Lipid membranes are the basic structure of all membranes of living cells. For an introduction into lipid membranes see my page about surfactants (or for the German version about "Amphiphile").

The physics of pure lipid bilayers without any proteins or other additions is complicated enough to start with. Such membranes are fluids in there lateral direction. Hence there is no shear rigidity. On the other hand the hydrophobic effect (i.e. the hydrophobicity of the tails) is so strong that there the stretching modulus is quite high. Hence stretching is relatively unimportant for lipid membranes. The remaining kind of elasticity is the bending elasticity. This is the most important one for lipid bilayers. It can be described by the famous Helfrich Hamiltonian[1]:

with c1,c2 being the fundamental curvatures, H the mean and K the Gaussian curvature. C0 is the spontaneous curvature. The two "kappas" are the bending rigidity and the Gaussian bending rigidity, respectively.

For most purpose the Gaussian part is constant since it depends only on the topology. Normally this Hamiltonian is sufficient. However in some cases high order term in the curvatures may become important. In 1989 Helfrich postulates a microscopic superstructure on lipid bilayers[2]. Unfortunately with the standard Hamiltonian every membrane structure apart form the plane costs energy. But since this structure should be really small (in comparison to the "normal" membrane structure one can see under the light microscope) one may need more term for a complete description[3].

In the same paper[2] Helfrich found out that the modulus of the quadratic gaussian curvature is negative. This means that on some scale saddlestructure will became favorable about the planar state of the membrane. My task was now to find this state, using simulated annealing based on the Monte-Carlo-Simulation of the membrane. In contrast to my PhD-thesis in this case I modeled by a surface parameterized in the Monge-representation. In order to gain numerical stability one has to add an additional term to prevent infinitely steep saddles. The term term I choose was the Gaussian curvature to the fourth. For the real one should keep in mind that there are 9 terms of fourth order in the curvature. Since I take only one of those into account for my model I need some to represent the sum of all this terms. One assumes that in the real systems the other 8 terms of 8 order will have the same stabilizing effect as the single eighth order term I used. With that said the the in my simulation the Hamiltonian looks like:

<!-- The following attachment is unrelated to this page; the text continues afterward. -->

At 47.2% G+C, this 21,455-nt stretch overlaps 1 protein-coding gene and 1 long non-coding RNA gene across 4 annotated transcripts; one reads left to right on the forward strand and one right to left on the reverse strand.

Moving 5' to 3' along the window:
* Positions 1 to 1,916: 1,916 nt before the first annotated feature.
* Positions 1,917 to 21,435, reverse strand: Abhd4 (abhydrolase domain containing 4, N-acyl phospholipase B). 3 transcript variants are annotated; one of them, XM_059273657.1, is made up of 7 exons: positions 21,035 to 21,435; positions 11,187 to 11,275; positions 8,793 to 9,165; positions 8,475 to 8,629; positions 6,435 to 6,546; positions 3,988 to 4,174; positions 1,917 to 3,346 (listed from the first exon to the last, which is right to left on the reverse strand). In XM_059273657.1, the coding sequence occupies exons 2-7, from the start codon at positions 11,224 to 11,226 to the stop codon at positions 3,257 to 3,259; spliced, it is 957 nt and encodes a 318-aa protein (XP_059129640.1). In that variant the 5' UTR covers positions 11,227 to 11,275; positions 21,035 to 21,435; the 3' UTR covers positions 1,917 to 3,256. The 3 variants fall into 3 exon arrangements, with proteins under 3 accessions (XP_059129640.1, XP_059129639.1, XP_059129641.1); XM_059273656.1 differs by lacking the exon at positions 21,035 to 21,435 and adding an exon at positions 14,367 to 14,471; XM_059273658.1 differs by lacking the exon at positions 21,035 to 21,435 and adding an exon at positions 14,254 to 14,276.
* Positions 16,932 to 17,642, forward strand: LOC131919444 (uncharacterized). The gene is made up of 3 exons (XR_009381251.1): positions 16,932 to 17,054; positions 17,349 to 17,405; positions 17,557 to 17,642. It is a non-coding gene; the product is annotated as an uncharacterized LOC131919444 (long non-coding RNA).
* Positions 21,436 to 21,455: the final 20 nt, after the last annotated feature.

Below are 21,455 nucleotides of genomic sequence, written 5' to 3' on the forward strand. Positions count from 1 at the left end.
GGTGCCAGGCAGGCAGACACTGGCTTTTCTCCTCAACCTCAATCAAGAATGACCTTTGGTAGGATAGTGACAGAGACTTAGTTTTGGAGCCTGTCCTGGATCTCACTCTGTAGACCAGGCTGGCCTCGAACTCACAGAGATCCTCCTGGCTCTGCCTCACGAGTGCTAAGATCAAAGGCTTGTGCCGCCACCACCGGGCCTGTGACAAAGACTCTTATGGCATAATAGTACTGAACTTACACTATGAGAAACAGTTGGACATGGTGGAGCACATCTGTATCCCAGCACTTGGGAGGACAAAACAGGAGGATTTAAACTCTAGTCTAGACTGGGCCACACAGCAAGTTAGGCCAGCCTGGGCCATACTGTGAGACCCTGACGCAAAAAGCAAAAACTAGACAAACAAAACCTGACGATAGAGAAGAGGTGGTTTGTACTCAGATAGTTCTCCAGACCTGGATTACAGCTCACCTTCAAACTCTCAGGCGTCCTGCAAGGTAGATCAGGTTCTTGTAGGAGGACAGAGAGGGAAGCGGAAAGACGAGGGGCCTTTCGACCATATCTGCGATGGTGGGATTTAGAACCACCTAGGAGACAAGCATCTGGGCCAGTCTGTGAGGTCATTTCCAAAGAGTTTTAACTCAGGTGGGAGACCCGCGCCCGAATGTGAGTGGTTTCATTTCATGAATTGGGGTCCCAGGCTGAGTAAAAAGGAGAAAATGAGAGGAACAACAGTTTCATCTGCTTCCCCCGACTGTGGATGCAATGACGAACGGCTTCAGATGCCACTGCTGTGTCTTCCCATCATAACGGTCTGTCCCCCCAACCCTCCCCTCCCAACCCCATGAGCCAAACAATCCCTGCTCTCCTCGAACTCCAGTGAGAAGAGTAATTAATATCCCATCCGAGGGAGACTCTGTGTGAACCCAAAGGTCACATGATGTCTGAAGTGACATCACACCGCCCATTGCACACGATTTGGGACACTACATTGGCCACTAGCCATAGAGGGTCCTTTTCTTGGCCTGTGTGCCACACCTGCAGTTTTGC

As a result I found a periodic saddle structure with broad saddles, minima and maxima, but steep edges in between [4]. I was able to deduce a the period of this structure to be between 4 an 20 nm depending on the value of the bending rigidity. For more details, see [4] or [5]. I expect newer paper by A. Jud and W. Helfrich which move on with the project after I left the Helfrich group to join the MPI.

- W. Helfrich; Zeitschrift für Naturforschung c,
**28**, Heft 11/12: 693-703, 1973 - W. Helfrich; Liquid Crystals, 1989, Vol. 5, No. 6, 1647-1658
- If one compares this to the results of my PhD-thesis, namely with the analysis of the bending-elasticity, one may conclude that there are no additional term down to molecular scales. However this results were obtained through an analysis of the fluctuation modes. Nevertheless an underlying structure which flows around may average out. Hence this only thing to conclude from both of my results is that additional term must be small enough that they don't show up in the fluctuation spectrum even so the may modify the membranes shape groundstate.
- R. Goetz and W.Helfrich; J. Phys. II France
**6**:215-23, 1996. - R. Goetz; "Monte-Carlo-Simulation einer Überstruktur auf Lipidmembranen", Diploma thesis (German only), 1993

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